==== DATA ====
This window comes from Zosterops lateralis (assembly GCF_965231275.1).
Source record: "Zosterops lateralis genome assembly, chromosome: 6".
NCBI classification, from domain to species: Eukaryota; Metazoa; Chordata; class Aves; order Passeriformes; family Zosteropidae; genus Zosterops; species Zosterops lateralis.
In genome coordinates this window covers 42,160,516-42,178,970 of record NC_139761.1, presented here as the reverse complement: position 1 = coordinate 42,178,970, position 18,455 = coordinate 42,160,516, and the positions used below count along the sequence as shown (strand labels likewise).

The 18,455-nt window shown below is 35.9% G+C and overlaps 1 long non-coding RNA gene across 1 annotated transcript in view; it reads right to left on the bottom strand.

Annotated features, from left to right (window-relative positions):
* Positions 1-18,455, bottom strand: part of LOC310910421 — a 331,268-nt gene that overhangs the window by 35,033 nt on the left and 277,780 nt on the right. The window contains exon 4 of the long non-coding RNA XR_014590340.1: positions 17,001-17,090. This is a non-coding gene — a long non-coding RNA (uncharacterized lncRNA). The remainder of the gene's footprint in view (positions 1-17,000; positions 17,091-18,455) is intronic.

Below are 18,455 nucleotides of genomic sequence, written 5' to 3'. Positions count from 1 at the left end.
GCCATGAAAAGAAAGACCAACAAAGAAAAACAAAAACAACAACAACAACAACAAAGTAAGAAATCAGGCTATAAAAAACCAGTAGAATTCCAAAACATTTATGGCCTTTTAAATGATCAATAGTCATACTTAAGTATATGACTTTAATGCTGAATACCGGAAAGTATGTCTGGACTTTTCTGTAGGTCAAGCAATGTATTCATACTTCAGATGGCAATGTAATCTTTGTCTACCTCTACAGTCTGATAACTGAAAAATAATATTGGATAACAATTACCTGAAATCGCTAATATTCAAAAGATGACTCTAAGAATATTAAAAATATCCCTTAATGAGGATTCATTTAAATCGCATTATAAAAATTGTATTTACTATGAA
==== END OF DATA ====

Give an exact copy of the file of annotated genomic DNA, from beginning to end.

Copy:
This window comes from Zosterops lateralis (assembly GCF_965231275.1).
Source record: "Zosterops lateralis genome assembly, chromosome: 6".
NCBI classification, from domain to species: Eukaryota; Metazoa; Chordata; class Aves; order Passeriformes; family Zosteropidae; genus Zosterops; species Zosterops lateralis.
In genome coordinates this window covers 42,160,516-42,178,970 of record NC_139761.1, presented here as the reverse complement: position 1 = coordinate 42,178,970, position 18,455 = coordinate 42,160,516, and the positions used below count along the sequence as shown (strand labels likewise).

The 18,455-nt window shown below is 35.9% G+C and overlaps 1 long non-coding RNA gene across 1 annotated transcript in view; it reads right to left on the bottom strand.

Annotated features, from left to right (window-relative positions):
* Positions 1-18,455, bottom strand: part of LOC310910421 — a 331,268-nt gene that overhangs the window by 35,033 nt on the left and 277,780 nt on the right. The window contains exon 4 of the long non-coding RNA XR_014590340.1: positions 17,001-17,090. This is a non-coding gene — a long non-coding RNA (uncharacterized lncRNA). The remainder of the gene's footprint in view (positions 1-17,000; positions 17,091-18,455) is intronic.

Below are 18,455 nucleotides of genomic sequence, written 5' to 3'. Positions count from 1 at the left end.
GCCATGAAAAGAAAGACCAACAAAGAAAAACAAAAACAACAACAACAACAACAAAGTAAGAAATCAGGCTATAAAAAACCAGTAGAATTCCAAAACATTTATGGCCTTTTAAATGATCAATAGTCATACTTAAGTATATGACTTTAATGCTGAATACCGGAAAGTATGTCTGGACTTTTCTGTAGGTCAAGCAATGTATTCATACTTCAGATGGCAATGTAATCTTTGTCTACCTCTACAGTCTGATAACTGAAAAATAATATTGGATAACAATTACCTGAAATCGCTAATATTCAAAAGATGACTCTAAGAATATTAAAAATATCCCTTAATGAGGATTCATTTAAATCGCATTATAAAAATTGTATTTACTATGAA